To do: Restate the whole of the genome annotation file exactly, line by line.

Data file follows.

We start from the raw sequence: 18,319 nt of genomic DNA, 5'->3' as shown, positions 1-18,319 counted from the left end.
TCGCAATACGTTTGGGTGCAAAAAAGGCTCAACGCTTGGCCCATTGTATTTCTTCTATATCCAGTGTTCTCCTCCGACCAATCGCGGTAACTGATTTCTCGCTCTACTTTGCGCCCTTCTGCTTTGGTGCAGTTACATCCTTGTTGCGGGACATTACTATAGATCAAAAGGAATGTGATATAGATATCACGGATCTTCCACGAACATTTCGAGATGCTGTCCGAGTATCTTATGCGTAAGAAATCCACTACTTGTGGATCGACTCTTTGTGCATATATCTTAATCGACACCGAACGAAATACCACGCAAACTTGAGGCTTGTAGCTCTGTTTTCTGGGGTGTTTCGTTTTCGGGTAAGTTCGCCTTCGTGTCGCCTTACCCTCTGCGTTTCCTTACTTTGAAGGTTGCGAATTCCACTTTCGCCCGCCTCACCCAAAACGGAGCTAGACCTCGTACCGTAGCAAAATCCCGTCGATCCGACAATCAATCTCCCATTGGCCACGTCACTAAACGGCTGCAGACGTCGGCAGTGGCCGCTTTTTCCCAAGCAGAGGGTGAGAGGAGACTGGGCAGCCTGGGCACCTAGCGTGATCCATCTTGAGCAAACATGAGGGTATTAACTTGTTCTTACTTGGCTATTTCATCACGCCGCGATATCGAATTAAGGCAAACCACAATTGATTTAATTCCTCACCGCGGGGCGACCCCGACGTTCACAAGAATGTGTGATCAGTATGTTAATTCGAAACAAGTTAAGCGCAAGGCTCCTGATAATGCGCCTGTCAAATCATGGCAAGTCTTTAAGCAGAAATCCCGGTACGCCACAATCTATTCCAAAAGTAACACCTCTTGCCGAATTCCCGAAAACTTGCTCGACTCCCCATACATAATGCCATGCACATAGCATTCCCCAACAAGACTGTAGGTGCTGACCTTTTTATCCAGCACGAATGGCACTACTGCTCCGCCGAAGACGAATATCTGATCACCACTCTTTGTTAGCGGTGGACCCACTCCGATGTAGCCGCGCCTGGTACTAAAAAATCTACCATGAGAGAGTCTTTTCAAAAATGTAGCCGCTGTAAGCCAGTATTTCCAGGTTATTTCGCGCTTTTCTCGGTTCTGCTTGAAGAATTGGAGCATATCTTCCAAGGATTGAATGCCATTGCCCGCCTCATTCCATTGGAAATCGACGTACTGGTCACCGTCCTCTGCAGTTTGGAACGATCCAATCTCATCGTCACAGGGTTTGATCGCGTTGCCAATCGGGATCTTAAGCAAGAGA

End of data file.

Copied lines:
We start from the raw sequence: 18,319 nt of genomic DNA, 5'->3' as shown, positions 1-18,319 counted from the left end.
TCGCAATACGTTTGGGTGCAAAAAAGGCTCAACGCTTGGCCCATTGTATTTCTTCTATATCCAGTGTTCTCCTCCGACCAATCGCGGTAACTGATTTCTCGCTCTACTTTGCGCCCTTCTGCTTTGGTGCAGTTACATCCTTGTTGCGGGACATTACTATAGATCAAAAGGAATGTGATATAGATATCACGGATCTTCCACGAACATTTCGAGATGCTGTCCGAGTATCTTATGCGTAAGAAATCCACTACTTGTGGATCGACTCTTTGTGCATATATCTTAATCGACACCGAACGAAATACCACGCAAACTTGAGGCTTGTAGCTCTGTTTTCTGGGGTGTTTCGTTTTCGGGTAAGTTCGCCTTCGTGTCGCCTTACCCTCTGCGTTTCCTTACTTTGAAGGTTGCGAATTCCACTTTCGCCCGCCTCACCCAAAACGGAGCTAGACCTCGTACCGTAGCAAAATCCCGTCGATCCGACAATCAATCTCCCATTGGCCACGTCACTAAACGGCTGCAGACGTCGGCAGTGGCCGCTTTTTCCCAAGCAGAGGGTGAGAGGAGACTGGGCAGCCTGGGCACCTAGCGTGATCCATCTTGAGCAAACATGAGGGTATTAACTTGTTCTTACTTGGCTATTTCATCACGCCGCGATATCGAATTAAGGCAAACCACAATTGATTTAATTCCTCACCGCGGGGCGACCCCGACGTTCACAAGAATGTGTGATCAGTATGTTAATTCGAAACAAGTTAAGCGCAAGGCTCCTGATAATGCGCCTGTCAAATCATGGCAAGTCTTTAAGCAGAAATCCCGGTACGCCACAATCTATTCCAAAAGTAACACCTCTTGCCGAATTCCCGAAAACTTGCTCGACTCCCCATACATAATGCCATGCACATAGCATTCCCCAACAAGACTGTAGGTGCTGACCTTTTTATCCAGCACGAATGGCACTACTGCTCCGCCGAAGACGAATATCTGATCACCACTCTTTGTTAGCGGTGGACCCACTCCGATGTAGCCGCGCCTGGTACTAAAAAATCTACCATGAGAGAGTCTTTTCAAAAATGTAGCCGCTGTAAGCCAGTATTTCCAGGTTATTTCGCGCTTTTCTCGGTTCTGCTTGAAGAATTGGAGCATATCTTCCAAGGATTGAATGCCATTGCCCGCCTCATTCCATTGGAAATCGACGTACTGGTCACCGTCCTCTGCAGTTTGGAACGATCCAATCTCATCGTCACAGGGTTTGATCGCGTTGCCAATCGGGATCTTAAGCAAGAGA